From July to October each year, millions of wildebeests, zebras and other wildlife travel from Tanzania to Kenya’s Maasai Mara region — a phenomenon known as “The Great Migration.”
But the animals are not usually the only ones that flood the region during this time: Typically, thousands of tourists flock to the Maasai Mara to catch a glimpse of this spectacle.
This year, however, the tourists have disappeared — along with the life-sustaining revenue they provide to wildlife conservancies dedicated to protecting this land.
Today, these conservancies are receiving a lifeline.
Conservation International, in partnership with the Maasai Mara Conservancies Association, has established the Maasai Mara Rescue Fund, a loan program that will help cover lease payments owed to Indigenous landowners who typically lease their land to conservancies for tourism operations.
“The fallout in tourism due to the pandemic means communities are struggling,” said Michael O’Brien-Onyeka, who leads Conservation International’s work in Africa. “These lease payments will help ensure the lands that make up the greater Maasai Mara remain wild, and that the communities that count on income from tourism are supported during this global crisis.”
Spanning 4,500 square kilometers (1,737 square miles), the Maasai Mara ecosystem is home to 25 percent of Kenya’s wildlife, including such iconic species as elephants, giraffes and zebras.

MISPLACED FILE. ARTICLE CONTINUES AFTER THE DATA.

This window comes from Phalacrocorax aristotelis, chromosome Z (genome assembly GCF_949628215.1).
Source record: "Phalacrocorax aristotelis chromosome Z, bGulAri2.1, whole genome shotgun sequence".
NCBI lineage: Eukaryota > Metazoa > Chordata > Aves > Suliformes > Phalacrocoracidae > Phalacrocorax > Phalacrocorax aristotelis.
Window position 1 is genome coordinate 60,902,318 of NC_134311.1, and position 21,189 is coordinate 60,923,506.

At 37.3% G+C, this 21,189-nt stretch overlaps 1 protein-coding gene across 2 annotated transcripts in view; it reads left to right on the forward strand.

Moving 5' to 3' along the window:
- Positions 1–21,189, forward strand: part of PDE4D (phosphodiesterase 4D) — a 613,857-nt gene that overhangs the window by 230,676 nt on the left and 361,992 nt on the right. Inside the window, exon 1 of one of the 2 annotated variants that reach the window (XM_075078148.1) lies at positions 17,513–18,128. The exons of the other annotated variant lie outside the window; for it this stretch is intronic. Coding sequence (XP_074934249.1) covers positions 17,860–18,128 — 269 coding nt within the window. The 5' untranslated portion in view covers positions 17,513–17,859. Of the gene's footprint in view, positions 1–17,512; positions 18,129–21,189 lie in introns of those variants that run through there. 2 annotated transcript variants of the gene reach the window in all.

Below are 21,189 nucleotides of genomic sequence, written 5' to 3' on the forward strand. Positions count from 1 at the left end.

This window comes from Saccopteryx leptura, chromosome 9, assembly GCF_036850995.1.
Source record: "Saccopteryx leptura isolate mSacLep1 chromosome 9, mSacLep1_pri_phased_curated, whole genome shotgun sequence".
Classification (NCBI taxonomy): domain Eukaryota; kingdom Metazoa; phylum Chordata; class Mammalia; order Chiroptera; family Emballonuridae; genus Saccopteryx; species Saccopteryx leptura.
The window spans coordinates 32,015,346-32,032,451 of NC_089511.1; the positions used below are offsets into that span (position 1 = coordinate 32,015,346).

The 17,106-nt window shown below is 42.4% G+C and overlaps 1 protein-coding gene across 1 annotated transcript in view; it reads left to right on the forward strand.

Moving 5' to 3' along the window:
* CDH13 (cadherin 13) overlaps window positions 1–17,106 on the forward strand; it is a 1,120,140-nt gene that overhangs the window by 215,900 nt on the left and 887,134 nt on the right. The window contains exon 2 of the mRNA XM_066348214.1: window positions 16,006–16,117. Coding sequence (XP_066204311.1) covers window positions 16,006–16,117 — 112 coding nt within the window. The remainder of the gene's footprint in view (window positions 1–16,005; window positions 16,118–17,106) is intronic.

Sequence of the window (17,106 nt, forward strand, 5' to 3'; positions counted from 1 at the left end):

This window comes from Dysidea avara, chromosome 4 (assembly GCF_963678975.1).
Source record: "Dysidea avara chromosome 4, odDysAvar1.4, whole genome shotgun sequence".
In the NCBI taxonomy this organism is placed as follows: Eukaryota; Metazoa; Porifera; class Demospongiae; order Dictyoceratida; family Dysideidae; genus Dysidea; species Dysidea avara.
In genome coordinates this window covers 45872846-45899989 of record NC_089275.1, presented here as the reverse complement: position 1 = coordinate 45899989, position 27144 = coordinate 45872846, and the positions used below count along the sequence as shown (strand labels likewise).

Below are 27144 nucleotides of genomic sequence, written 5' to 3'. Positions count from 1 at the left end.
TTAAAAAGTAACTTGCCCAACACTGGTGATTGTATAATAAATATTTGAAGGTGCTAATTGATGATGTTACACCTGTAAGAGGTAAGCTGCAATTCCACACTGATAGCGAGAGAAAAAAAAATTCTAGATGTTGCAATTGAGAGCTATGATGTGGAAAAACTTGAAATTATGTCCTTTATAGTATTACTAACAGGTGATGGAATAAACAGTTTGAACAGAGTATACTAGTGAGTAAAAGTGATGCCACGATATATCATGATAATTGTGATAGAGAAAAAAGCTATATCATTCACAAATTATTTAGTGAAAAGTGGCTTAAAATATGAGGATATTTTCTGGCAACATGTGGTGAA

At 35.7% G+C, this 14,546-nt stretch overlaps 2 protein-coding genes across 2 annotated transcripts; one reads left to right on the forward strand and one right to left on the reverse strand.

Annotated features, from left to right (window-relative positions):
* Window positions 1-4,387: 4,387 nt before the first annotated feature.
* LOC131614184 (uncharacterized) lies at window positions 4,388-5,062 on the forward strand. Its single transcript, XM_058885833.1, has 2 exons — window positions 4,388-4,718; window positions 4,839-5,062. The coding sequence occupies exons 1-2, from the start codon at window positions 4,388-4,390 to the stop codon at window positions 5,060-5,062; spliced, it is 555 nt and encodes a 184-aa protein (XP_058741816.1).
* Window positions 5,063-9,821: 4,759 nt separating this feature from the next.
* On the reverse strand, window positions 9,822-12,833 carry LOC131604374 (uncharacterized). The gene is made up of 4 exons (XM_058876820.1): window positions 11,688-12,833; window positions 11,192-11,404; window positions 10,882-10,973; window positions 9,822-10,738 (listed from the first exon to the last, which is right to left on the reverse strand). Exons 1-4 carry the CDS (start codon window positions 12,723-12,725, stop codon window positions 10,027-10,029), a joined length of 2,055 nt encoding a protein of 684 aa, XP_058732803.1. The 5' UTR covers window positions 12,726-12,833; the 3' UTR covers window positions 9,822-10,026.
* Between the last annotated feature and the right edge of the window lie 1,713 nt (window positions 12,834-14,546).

For the Indigenous Maasai peoples who own this land, lease payments by ecotourism operators are typically used to fund schools and health centers and to support wildlife protection efforts.
However, the loss of lease income due to a halt in tourism caused by the pandemic — and uncertainty on when tourists may return — could force the Maasai landowners to sell or convert their lands to farming, putting wildlife conservation in the region at risk, experts say.
And as recent reports indicate a surge in poaching throughout Kenya since the pandemic began, wildlife conservation in this iconic ecosystem is more important than ever, Onyeka explains.
“There is no insurance policy, there is no social safety set; tourism has always been their only avenue to make money,” O’Brien-Onyeka said in a recent BBC podcast. “What that means is that organized criminal gangs that lead poaching have become the only employers in the area. People [are] raiding nature to survive out of desperation.”
Through the loan program, conservancies across the Maasai Mara will secure short-to-medium-term funding to offset the revenue loss from COVID-19. The loans will be repaid out of future tourism returns and conservation fees that the conservancies collect from tourism operators.
As a condition of the financial support, the conservancies will be required to implement governance, financial and operational strengthening activities to help ensure their long-term sustainability and build resilience against future external shocks such as disease outbreaks or natural disasters. Further, stakeholders are actively exploring opportunities to diversify revenue streams for this landscape.
“Most immediately, the funding will provide a bridge of support for conservancies — and the communities that rely on them for income — that face global challenges outside of their control,” said Agustin Silvani, who leads the conservation finance program at Conservation International. “As tourism returns, revenues are expected to be available to pay back the Maasai Mara Rescue Fund, although Conversation International anticipates structuring loan terms to provide enough flexibility to weather downturns and ensure the long-term stability of the conservancies. We want the Mara to remain a thriving place for generations to come.”